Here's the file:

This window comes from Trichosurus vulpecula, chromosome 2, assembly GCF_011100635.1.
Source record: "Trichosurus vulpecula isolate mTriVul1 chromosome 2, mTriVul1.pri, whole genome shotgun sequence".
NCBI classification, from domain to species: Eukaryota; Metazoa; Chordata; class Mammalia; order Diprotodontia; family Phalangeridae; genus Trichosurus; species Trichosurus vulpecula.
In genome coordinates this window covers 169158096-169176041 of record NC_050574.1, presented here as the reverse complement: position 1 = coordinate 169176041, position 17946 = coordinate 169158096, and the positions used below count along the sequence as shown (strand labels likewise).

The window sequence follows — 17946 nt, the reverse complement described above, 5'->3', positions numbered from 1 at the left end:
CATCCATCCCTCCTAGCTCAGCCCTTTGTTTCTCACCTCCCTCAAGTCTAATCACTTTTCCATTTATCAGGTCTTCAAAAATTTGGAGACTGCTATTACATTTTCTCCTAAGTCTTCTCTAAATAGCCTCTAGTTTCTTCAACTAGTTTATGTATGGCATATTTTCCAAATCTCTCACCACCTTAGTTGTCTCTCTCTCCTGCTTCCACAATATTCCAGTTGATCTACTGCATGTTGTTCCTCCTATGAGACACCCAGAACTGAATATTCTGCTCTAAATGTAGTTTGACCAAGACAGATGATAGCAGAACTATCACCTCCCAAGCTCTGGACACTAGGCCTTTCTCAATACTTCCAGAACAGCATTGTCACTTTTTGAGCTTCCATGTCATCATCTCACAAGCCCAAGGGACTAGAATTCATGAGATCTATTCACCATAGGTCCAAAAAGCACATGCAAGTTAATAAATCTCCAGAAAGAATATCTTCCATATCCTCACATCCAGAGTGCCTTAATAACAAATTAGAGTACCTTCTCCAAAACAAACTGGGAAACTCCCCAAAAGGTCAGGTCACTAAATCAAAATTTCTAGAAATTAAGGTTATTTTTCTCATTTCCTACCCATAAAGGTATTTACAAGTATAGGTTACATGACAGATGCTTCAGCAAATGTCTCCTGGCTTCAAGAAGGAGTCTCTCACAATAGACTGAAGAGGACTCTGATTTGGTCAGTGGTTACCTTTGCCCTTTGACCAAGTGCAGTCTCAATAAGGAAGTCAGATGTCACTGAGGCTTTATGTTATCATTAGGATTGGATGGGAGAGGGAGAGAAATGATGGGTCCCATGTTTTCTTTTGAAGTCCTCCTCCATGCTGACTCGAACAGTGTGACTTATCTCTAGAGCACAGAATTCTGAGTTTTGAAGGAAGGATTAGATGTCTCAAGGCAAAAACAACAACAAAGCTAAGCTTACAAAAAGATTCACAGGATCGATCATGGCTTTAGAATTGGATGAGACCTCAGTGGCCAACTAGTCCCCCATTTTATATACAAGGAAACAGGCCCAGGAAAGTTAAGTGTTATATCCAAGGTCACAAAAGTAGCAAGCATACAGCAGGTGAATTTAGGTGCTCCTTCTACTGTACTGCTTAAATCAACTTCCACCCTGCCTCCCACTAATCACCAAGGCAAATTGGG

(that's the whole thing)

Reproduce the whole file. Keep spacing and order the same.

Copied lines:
This window comes from Trichosurus vulpecula, chromosome 2, assembly GCF_011100635.1.
Source record: "Trichosurus vulpecula isolate mTriVul1 chromosome 2, mTriVul1.pri, whole genome shotgun sequence".
NCBI classification, from domain to species: Eukaryota; Metazoa; Chordata; class Mammalia; order Diprotodontia; family Phalangeridae; genus Trichosurus; species Trichosurus vulpecula.
In genome coordinates this window covers 169158096-169176041 of record NC_050574.1, presented here as the reverse complement: position 1 = coordinate 169176041, position 17946 = coordinate 169158096, and the positions used below count along the sequence as shown (strand labels likewise).

The window sequence follows — 17946 nt, the reverse complement described above, 5'->3', positions numbered from 1 at the left end:
CATCCATCCCTCCTAGCTCAGCCCTTTGTTTCTCACCTCCCTCAAGTCTAATCACTTTTCCATTTATCAGGTCTTCAAAAATTTGGAGACTGCTATTACATTTTCTCCTAAGTCTTCTCTAAATAGCCTCTAGTTTCTTCAACTAGTTTATGTATGGCATATTTTCCAAATCTCTCACCACCTTAGTTGTCTCTCTCTCCTGCTTCCACAATATTCCAGTTGATCTACTGCATGTTGTTCCTCCTATGAGACACCCAGAACTGAATATTCTGCTCTAAATGTAGTTTGACCAAGACAGATGATAGCAGAACTATCACCTCCCAAGCTCTGGACACTAGGCCTTTCTCAATACTTCCAGAACAGCATTGTCACTTTTTGAGCTTCCATGTCATCATCTCACAAGCCCAAGGGACTAGAATTCATGAGATCTATTCACCATAGGTCCAAAAAGCACATGCAAGTTAATAAATCTCCAGAAAGAATATCTTCCATATCCTCACATCCAGAGTGCCTTAATAACAAATTAGAGTACCTTCTCCAAAACAAACTGGGAAACTCCCCAAAAGGTCAGGTCACTAAATCAAAATTTCTAGAAATTAAGGTTATTTTTCTCATTTCCTACCCATAAAGGTATTTACAAGTATAGGTTACATGACAGATGCTTCAGCAAATGTCTCCTGGCTTCAAGAAGGAGTCTCTCACAATAGACTGAAGAGGACTCTGATTTGGTCAGTGGTTACCTTTGCCCTTTGACCAAGTGCAGTCTCAATAAGGAAGTCAGATGTCACTGAGGCTTTATGTTATCATTAGGATTGGATGGGAGAGGGAGAGAAATGATGGGTCCCATGTTTTCTTTTGAAGTCCTCCTCCATGCTGACTCGAACAGTGTGACTTATCTCTAGAGCACAGAATTCTGAGTTTTGAAGGAAGGATTAGATGTCTCAAGGCAAAAACAACAACAAAGCTAAGCTTACAAAAAGATTCACAGGATCGATCATGGCTTTAGAATTGGATGAGACCTCAGTGGCCAACTAGTCCCCCATTTTATATACAAGGAAACAGGCCCAGGAAAGTTAAGTGTTATATCCAAGGTCACAAAAGTAGCAAGCATACAGCAGGTGAATTTAGGTGCTCCTTCTACTGTACTGCTTAAATCAACTTCCACCCTGCCTCCCACTAATCACCAAGGCAAATTGGG